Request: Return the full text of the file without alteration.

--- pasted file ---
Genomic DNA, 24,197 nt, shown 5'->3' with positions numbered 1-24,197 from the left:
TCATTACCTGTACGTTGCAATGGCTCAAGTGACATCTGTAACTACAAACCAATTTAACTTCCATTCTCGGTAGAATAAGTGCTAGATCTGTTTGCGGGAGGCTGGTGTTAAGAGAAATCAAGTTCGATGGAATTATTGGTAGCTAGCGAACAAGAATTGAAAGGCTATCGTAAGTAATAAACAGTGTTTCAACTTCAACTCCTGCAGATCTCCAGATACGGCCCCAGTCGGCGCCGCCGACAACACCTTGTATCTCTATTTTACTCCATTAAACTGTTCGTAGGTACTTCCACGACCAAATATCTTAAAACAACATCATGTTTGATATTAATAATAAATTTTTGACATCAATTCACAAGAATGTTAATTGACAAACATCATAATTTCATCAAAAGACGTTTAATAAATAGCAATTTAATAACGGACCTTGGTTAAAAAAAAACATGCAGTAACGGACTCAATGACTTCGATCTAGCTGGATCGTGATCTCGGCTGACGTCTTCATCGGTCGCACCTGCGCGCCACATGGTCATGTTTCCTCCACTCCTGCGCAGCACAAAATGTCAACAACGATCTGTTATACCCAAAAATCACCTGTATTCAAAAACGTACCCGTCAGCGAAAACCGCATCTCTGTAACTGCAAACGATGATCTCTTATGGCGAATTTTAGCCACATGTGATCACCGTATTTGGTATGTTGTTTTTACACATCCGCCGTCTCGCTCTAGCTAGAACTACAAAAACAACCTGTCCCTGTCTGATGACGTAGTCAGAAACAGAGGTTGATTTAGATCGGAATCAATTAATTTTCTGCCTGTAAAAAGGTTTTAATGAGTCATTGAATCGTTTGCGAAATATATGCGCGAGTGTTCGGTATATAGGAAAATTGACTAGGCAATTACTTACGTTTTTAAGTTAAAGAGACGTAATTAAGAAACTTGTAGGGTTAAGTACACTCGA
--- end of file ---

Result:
Genomic DNA, 24,197 nt, shown 5'->3' with positions numbered 1-24,197 from the left:
TCATTACCTGTACGTTGCAATGGCTCAAGTGACATCTGTAACTACAAACCAATTTAACTTCCATTCTCGGTAGAATAAGTGCTAGATCTGTTTGCGGGAGGCTGGTGTTAAGAGAAATCAAGTTCGATGGAATTATTGGTAGCTAGCGAACAAGAATTGAAAGGCTATCGTAAGTAATAAACAGTGTTTCAACTTCAACTCCTGCAGATCTCCAGATACGGCCCCAGTCGGCGCCGCCGACAACACCTTGTATCTCTATTTTACTCCATTAAACTGTTCGTAGGTACTTCCACGACCAAATATCTTAAAACAACATCATGTTTGATATTAATAATAAATTTTTGACATCAATTCACAAGAATGTTAATTGACAAACATCATAATTTCATCAAAAGACGTTTAATAAATAGCAATTTAATAACGGACCTTGGTTAAAAAAAAACATGCAGTAACGGACTCAATGACTTCGATCTAGCTGGATCGTGATCTCGGCTGACGTCTTCATCGGTCGCACCTGCGCGCCACATGGTCATGTTTCCTCCACTCCTGCGCAGCACAAAATGTCAACAACGATCTGTTATACCCAAAAATCACCTGTATTCAAAAACGTACCCGTCAGCGAAAACCGCATCTCTGTAACTGCAAACGATGATCTCTTATGGCGAATTTTAGCCACATGTGATCACCGTATTTGGTATGTTGTTTTTACACATCCGCCGTCTCGCTCTAGCTAGAACTACAAAAACAACCTGTCCCTGTCTGATGACGTAGTCAGAAACAGAGGTTGATTTAGATCGGAATCAATTAATTTTCTGCCTGTAAAAAGGTTTTAATGAGTCATTGAATCGTTTGCGAAATATATGCGCGAGTGTTCGGTATATAGGAAAATTGACTAGGCAATTACTTACGTTTTTAAGTTAAAGAGACGTAATTAAGAAACTTGTAGGGTTAAGTACACTCGA